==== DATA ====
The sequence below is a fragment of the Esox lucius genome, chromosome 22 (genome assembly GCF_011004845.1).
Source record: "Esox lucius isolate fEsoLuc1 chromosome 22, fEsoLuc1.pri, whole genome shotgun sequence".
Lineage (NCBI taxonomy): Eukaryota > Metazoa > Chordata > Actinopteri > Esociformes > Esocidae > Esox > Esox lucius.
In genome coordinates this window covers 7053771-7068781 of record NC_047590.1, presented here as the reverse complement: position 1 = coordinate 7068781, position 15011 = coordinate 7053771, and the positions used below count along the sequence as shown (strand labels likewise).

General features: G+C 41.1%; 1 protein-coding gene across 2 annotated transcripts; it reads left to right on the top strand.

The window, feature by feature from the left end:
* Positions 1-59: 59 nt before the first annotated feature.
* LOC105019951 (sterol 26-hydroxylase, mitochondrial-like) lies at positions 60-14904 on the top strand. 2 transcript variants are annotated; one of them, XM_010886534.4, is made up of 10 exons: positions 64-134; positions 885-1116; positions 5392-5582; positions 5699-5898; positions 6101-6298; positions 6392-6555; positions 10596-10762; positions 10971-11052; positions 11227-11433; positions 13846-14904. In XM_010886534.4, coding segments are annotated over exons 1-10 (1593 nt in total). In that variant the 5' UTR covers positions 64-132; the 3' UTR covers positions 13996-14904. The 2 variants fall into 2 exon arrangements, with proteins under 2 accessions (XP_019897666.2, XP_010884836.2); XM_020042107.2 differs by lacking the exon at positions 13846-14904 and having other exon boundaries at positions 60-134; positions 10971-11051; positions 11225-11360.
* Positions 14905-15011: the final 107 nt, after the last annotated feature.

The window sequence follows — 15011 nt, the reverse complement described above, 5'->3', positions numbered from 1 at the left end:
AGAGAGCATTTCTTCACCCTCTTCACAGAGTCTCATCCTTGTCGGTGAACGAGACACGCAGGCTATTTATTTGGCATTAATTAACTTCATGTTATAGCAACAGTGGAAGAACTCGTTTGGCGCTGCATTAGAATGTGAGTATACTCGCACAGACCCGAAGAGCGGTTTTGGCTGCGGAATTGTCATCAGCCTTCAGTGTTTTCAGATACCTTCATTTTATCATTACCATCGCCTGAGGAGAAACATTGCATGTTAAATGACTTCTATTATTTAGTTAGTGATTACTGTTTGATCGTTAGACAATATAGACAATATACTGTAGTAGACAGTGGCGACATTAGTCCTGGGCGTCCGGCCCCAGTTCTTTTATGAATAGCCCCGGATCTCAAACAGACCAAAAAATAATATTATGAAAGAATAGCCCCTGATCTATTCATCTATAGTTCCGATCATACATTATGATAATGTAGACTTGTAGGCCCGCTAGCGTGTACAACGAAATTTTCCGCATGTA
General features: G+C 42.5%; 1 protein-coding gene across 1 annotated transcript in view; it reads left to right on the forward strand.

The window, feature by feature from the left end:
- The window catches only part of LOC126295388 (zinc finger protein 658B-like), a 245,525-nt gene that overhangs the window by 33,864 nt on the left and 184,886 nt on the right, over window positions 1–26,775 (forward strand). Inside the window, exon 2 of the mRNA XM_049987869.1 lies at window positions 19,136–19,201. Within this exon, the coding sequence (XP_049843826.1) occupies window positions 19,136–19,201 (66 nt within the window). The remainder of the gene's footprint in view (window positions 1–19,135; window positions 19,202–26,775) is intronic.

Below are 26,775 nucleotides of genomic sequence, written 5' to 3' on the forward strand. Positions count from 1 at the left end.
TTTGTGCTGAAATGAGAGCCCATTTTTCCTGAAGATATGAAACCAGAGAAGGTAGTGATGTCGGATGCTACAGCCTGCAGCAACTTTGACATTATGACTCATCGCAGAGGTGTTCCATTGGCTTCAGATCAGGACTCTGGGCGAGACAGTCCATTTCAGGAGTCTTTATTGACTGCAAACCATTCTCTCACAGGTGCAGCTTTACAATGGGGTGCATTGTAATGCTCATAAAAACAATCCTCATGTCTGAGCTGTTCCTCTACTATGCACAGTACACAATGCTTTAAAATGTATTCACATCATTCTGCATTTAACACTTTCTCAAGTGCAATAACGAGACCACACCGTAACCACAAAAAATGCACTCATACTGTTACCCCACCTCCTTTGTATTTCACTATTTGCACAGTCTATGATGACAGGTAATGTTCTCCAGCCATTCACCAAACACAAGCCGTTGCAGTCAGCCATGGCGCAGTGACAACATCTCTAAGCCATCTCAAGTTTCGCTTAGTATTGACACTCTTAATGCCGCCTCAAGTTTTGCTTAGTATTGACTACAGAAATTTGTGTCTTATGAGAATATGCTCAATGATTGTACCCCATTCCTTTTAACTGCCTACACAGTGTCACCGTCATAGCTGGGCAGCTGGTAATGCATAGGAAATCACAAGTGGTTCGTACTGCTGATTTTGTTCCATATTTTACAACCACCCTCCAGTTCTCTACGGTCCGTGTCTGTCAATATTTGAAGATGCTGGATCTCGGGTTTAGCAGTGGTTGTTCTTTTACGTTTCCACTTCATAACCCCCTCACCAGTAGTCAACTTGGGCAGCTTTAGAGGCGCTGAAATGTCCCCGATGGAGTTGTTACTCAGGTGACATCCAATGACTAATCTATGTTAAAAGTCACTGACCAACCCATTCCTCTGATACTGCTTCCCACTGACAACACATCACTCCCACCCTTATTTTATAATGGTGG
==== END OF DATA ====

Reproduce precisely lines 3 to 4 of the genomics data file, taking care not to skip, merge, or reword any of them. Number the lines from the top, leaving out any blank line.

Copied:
Lineage (NCBI taxonomy): Eukaryota > Metazoa > Chordata > Actinopteri > Esociformes > Esocidae > Esox > Esox lucius.
In genome coordinates this window covers 7053771-7068781 of record NC_047590.1, presented here as the reverse complement: position 1 = coordinate 7068781, position 15011 = coordinate 7053771, and the positions used below count along the sequence as shown (strand labels likewise).